Serigraph - The serigraph medium
reproduces brilliant colors and heavily
textured brush work better than other
printmaking media. Printers collaborate
with artists to interpret the original
painting. There may be variations in
color and pattern from the original
painting because the artist was not
completely satisfied with a particular
aspect of the original and took the
opportunity to make the change on the
In the serigraph process, each pattern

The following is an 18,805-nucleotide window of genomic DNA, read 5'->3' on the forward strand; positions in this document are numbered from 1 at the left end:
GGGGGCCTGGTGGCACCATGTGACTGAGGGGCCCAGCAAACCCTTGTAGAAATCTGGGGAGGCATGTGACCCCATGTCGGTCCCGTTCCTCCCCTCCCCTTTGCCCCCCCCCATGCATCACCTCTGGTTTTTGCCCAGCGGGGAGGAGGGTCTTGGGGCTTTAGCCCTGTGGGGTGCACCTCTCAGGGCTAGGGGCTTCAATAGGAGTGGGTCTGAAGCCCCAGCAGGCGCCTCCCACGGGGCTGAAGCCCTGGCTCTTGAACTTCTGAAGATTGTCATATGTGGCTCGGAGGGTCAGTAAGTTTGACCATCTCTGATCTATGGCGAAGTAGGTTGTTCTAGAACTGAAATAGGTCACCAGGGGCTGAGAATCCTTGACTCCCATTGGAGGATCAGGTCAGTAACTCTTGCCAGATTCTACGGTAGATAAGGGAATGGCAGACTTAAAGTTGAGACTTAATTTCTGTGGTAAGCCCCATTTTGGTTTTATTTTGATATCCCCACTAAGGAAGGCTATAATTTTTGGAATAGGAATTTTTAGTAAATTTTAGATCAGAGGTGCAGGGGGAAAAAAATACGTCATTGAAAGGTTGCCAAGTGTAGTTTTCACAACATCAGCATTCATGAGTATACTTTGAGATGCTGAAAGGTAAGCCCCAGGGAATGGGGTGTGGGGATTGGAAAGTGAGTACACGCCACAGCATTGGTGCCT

(color) is first drawn free hand on
mylar with black ink. The pattern is
then transferred to the screen and
printed on all sheets of the paper by
the action of a hand-held squeegee
which presses the ink through the
open areas of the screen mesh. (The
open areas correspond to the mylar
pattern.) The screen is then cleaned
and the process is repeated for the
next color. Each color must be very
carefully lined up (registered) with the
first color so the resulting image is
sharp and clear. Both opaque and
transparent colors are used.
Since serigraphs are usually hand
pulled, it normally takes the printer
three weeks or more, working full time,
to print one edition of 35-40 colors.